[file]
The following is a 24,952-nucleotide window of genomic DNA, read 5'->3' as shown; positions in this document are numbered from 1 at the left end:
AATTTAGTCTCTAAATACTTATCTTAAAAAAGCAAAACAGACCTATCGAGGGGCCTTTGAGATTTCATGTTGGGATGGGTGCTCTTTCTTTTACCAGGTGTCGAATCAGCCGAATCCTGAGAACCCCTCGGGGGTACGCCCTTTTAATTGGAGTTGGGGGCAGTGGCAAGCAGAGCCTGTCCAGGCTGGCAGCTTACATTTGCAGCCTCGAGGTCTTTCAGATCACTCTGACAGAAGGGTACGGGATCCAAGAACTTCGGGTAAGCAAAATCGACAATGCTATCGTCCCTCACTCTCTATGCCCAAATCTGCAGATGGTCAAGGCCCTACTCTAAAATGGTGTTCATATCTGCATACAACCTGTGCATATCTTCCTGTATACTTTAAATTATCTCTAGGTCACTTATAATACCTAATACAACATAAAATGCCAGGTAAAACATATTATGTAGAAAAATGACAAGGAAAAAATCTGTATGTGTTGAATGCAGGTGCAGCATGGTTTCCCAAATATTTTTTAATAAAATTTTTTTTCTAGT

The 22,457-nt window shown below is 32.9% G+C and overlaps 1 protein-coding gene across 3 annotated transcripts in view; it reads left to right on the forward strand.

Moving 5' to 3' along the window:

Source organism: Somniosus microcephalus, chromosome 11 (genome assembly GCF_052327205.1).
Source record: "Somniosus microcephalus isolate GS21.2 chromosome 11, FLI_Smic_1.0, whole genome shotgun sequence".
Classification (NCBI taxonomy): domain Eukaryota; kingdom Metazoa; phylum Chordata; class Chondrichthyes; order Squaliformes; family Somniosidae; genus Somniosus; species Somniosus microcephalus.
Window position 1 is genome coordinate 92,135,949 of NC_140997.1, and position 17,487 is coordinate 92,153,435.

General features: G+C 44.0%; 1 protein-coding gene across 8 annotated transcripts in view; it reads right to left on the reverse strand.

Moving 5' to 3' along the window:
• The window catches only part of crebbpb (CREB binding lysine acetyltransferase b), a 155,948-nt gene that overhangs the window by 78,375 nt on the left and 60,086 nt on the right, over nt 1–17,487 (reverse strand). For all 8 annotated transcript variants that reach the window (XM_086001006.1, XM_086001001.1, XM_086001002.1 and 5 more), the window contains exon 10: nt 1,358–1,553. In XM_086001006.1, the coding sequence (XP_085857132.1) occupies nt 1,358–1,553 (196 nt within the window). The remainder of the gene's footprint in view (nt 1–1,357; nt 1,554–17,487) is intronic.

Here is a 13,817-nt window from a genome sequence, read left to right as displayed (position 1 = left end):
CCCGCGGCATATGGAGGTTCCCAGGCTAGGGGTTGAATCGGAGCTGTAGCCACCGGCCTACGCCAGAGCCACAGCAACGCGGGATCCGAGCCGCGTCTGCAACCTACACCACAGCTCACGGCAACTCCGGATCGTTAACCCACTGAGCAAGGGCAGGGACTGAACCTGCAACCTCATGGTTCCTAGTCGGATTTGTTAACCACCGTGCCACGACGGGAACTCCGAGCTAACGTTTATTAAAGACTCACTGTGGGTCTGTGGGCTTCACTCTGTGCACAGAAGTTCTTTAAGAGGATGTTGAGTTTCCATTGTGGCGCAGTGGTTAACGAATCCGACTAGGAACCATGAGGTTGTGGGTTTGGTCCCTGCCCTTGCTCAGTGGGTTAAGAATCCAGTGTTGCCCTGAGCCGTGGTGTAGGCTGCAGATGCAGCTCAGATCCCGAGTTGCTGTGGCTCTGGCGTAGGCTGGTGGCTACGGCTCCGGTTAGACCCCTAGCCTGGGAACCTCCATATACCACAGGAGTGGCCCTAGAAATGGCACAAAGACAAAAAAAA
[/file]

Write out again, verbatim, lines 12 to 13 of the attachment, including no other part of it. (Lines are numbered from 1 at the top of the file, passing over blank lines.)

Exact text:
Here is a 13,817-nt window from a genome sequence, read left to right as displayed (position 1 = left end):
CCCGCGGCATATGGAGGTTCCCAGGCTAGGGGTTGAATCGGAGCTGTAGCCACCGGCCTACGCCAGAGCCACAGCAACGCGGGATCCGAGCCGCGTCTGCAACCTACACCACAGCTCACGGCAACTCCGGATCGTTAACCCACTGAGCAAGGGCAGGGACTGAACCTGCAACCTCATGGTTCCTAGTCGGATTTGTTAACCACCGTGCCACGACGGGAACTCCGAGCTAACGTTTATTAAAGACTCACTGTGGGTCTGTGGGCTTCACTCTGTGCACAGAAGTTCTTTAAGAGGATGTTGAGTTTCCATTGTGGCGCAGTGGTTAACGAATCCGACTAGGAACCATGAGGTTGTGGGTTTGGTCCCTGCCCTTGCTCAGTGGGTTAAGAATCCAGTGTTGCCCTGAGCCGTGGTGTAGGCTGCAGATGCAGCTCAGATCCCGAGTTGCTGTGGCTCTGGCGTAGGCTGGTGGCTACGGCTCCGGTTAGACCCCTAGCCTGGGAACCTCCATATACCACAGGAGTGGCCCTAGAAATGGCACAAAGACAAAAAAAA